French army quits Mali base ahead of total pullout

French army quits Mali base ahead of total pullout

French army quits Mali base ahead of total pullout

French army quits Mali base (Credit: Google)

  • French troops hand over military base in northeastern Mali.
  • UN emissary in region warns departure could leave Menaka vulnerable to attack.
  • France launched anti-jihadist operations in the region in 2013.

French troops handed over a military base in northeastern Mali on Monday, ahead of a final withdrawal from the Sahel nation, according to France’s army, After nine years of fighting a jihadist insurgency,

And a UN emissary in the region warned that their departure could leave Menaka, where they were stationed, vulnerable to a jihadist attack.

The departure from the Menaka base “was carried out in good order, safely, and transparently,” said General Pascal Ianni of the French army in Paris.

It comes ahead of the last withdrawal from Mali “at the end of the summer” when France’s main military base at Gao will be returned to Malian forces, he added.

But El-Ghassim Wane, the UN Secretary General’s special representative in Mali, warned that the pull-out could spell trouble for Menaka.

He had visited the town two weeks ago, he said, and people there he had spoken to “did not rule out an attack on Menaka town”, where 5,000 people forced to flee the violence in the region had taken shelter.


“Should this scenario come to pass, the MINUSMA base is likely to be perceived as the last haven for civilians fleeing violence,” Wane added, referring to the base of the UN peacekeeping force in Mali.

But he warned: “With minimal Malian forces in the area and some 600 peacekeepers available to protect civilians, UN personnel and assets, MINUSMA’s ability to mount an effective response is limited.”

– Deteriorating relations –

Former colonial ruler France set up the Menaka outpost in 2018 in the wild tri-border zone where Mali meets Niger and Burkina Faso. It housed French and European special forces under the name Takuba tasked with training up local troops.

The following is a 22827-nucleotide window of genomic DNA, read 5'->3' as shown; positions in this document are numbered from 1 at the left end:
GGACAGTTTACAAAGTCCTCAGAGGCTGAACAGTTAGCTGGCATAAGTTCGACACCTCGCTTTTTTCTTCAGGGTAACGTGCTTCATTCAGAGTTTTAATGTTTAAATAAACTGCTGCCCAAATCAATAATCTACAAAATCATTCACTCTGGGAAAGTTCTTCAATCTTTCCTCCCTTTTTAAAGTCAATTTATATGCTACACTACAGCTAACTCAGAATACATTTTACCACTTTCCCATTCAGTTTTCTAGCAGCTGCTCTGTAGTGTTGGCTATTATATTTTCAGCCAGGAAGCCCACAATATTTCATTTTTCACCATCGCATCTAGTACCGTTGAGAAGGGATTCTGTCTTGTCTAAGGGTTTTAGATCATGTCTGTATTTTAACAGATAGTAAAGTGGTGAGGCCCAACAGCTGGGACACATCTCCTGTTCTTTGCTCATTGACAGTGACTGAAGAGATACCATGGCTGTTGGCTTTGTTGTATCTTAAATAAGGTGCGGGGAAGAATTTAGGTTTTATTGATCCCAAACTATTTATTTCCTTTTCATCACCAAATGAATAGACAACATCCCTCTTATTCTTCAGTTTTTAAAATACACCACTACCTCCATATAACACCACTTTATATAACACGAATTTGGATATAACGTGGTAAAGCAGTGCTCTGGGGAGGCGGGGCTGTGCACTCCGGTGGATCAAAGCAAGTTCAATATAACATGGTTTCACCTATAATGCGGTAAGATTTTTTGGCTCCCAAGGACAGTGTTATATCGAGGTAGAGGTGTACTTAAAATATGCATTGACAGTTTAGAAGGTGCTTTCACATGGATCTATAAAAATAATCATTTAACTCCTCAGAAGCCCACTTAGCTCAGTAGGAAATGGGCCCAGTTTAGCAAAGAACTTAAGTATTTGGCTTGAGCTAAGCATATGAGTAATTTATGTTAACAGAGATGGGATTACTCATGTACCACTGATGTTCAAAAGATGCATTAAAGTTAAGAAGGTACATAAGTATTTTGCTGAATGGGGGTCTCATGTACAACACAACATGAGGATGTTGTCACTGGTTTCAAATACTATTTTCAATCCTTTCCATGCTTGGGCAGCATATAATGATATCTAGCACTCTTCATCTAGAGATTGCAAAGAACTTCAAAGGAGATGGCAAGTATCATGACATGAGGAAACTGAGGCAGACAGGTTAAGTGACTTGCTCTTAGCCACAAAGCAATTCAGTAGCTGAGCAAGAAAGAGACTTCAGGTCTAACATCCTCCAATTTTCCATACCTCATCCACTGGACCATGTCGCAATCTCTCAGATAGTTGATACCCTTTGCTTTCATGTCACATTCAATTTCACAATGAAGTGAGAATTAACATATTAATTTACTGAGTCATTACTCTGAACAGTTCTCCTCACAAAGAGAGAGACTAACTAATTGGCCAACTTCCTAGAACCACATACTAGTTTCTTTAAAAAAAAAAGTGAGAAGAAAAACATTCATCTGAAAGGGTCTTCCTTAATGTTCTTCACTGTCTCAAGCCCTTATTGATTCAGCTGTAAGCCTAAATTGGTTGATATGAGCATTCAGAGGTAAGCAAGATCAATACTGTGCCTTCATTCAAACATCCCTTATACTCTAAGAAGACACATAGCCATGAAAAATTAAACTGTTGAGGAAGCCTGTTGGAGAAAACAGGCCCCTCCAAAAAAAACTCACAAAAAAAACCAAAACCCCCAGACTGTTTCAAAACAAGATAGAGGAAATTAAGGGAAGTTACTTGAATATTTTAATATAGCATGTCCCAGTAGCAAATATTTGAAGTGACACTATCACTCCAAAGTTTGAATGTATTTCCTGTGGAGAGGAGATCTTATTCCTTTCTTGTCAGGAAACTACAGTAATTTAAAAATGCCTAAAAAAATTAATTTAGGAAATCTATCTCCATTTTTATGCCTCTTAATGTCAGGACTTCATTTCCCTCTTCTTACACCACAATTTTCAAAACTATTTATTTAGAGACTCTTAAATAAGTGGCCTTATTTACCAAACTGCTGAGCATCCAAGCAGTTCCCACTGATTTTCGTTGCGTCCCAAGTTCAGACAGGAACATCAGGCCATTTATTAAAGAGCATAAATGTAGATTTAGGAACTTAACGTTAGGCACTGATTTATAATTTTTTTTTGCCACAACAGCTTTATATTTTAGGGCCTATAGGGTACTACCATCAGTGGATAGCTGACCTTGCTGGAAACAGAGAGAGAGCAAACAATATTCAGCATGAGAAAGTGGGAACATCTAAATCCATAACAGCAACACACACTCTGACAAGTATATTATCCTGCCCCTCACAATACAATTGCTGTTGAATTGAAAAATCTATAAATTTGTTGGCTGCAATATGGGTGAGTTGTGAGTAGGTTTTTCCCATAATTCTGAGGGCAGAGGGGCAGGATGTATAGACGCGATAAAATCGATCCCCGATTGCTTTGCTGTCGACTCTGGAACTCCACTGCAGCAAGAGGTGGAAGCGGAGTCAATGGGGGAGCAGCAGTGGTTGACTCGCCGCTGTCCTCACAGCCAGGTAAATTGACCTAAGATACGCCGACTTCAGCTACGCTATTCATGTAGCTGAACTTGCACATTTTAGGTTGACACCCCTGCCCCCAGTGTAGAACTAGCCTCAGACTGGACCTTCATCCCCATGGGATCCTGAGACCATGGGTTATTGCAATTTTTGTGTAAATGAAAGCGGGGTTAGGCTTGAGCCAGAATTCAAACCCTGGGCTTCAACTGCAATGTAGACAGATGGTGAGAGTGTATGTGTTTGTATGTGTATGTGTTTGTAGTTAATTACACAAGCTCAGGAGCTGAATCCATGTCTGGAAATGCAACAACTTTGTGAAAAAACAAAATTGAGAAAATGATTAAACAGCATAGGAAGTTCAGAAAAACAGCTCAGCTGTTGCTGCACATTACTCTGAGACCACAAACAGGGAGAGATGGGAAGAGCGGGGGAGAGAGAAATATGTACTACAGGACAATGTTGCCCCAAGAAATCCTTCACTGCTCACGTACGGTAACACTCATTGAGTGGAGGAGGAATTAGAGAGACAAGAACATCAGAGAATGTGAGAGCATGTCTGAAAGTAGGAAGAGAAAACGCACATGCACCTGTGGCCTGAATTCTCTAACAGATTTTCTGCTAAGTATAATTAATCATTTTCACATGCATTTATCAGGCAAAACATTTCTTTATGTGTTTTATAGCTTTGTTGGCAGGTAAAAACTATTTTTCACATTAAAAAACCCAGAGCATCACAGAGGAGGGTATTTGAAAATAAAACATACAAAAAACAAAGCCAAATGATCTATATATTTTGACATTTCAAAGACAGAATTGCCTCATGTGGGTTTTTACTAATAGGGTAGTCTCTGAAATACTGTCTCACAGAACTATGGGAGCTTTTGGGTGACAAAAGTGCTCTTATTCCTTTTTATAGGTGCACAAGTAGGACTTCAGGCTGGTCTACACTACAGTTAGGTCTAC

General Ianni told journalists the Takuba operation would not be transferred to neighboring Niger.

France launched anti-jihadist operations in the Sahel in 2013, helping Mali snuff out a revolt in the north.


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But the jihadists regrouped to attack the volatile centre of the country, initiating a fiery insurgency that elected president Ibrahim Bubacar Keita was unable to crush.

In August 2020, protests against Keita culminated in a coup by disgruntled colonels — followed by a second military takeover in May 2021.

From then on, relations with France went steadily downhill, propelled by the junta’s resistance to setting an early date to restore civilian rule and by Bamako’s charges that France was inciting the region to take a hard line against it.

The bust-up accelerated in 2021 as the junta wove closer ties with Moscow, bringing in “military instructors” that France and its allies condemned as mercenaries hired from the pro-Kremlin Wagner group.

– France not quitting Sahel –

The French operation across the Sahel counted at its peak in 2020 some 5,500 troops before Paris started to reduce the numbers gradually and close the most forward bases at Kidal, Tessalit and Timbuktu in northern Mali.

The French ambassador to Bamako was expelled in January, and President Emmanuel Macron announced a total withdrawal from Mali the following month as relations and security deteriorated.

However, the army announced on Monday that French forces would remain in the Sahel region.

“The commitment to the struggle against terrorism, alongside the states of the region, at their request, remains an absolute priority,” the spokesman said.

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